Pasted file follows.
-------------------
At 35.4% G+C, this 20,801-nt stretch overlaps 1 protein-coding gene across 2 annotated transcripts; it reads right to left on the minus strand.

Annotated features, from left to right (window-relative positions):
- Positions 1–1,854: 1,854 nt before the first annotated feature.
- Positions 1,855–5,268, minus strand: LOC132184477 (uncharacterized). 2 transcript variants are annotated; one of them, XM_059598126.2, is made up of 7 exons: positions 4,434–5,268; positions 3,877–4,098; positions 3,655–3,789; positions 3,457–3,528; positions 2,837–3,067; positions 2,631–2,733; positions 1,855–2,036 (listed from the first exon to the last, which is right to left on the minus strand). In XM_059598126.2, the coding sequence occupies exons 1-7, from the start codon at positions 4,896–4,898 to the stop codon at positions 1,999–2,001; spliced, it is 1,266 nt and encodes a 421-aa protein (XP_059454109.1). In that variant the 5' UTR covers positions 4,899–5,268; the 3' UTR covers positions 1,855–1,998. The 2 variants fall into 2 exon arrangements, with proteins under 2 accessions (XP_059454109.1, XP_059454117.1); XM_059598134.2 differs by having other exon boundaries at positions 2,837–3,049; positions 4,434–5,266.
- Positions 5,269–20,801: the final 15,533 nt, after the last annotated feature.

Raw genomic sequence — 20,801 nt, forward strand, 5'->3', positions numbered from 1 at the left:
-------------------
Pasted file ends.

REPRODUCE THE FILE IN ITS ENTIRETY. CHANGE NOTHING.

At 35.4% G+C, this 20,801-nt stretch overlaps 1 protein-coding gene across 2 annotated transcripts; it reads right to left on the minus strand.

Annotated features, from left to right (window-relative positions):
- Positions 1–1,854: 1,854 nt before the first annotated feature.
- Positions 1,855–5,268, minus strand: LOC132184477 (uncharacterized). 2 transcript variants are annotated; one of them, XM_059598126.2, is made up of 7 exons: positions 4,434–5,268; positions 3,877–4,098; positions 3,655–3,789; positions 3,457–3,528; positions 2,837–3,067; positions 2,631–2,733; positions 1,855–2,036 (listed from the first exon to the last, which is right to left on the minus strand). In XM_059598126.2, the coding sequence occupies exons 1-7, from the start codon at positions 4,896–4,898 to the stop codon at positions 1,999–2,001; spliced, it is 1,266 nt and encodes a 421-aa protein (XP_059454109.1). In that variant the 5' UTR covers positions 4,899–5,268; the 3' UTR covers positions 1,855–1,998. The 2 variants fall into 2 exon arrangements, with proteins under 2 accessions (XP_059454109.1, XP_059454117.1); XM_059598134.2 differs by having other exon boundaries at positions 2,837–3,049; positions 4,434–5,266.
- Positions 5,269–20,801: the final 15,533 nt, after the last annotated feature.

Raw genomic sequence — 20,801 nt, forward strand, 5'->3', positions numbered from 1 at the left: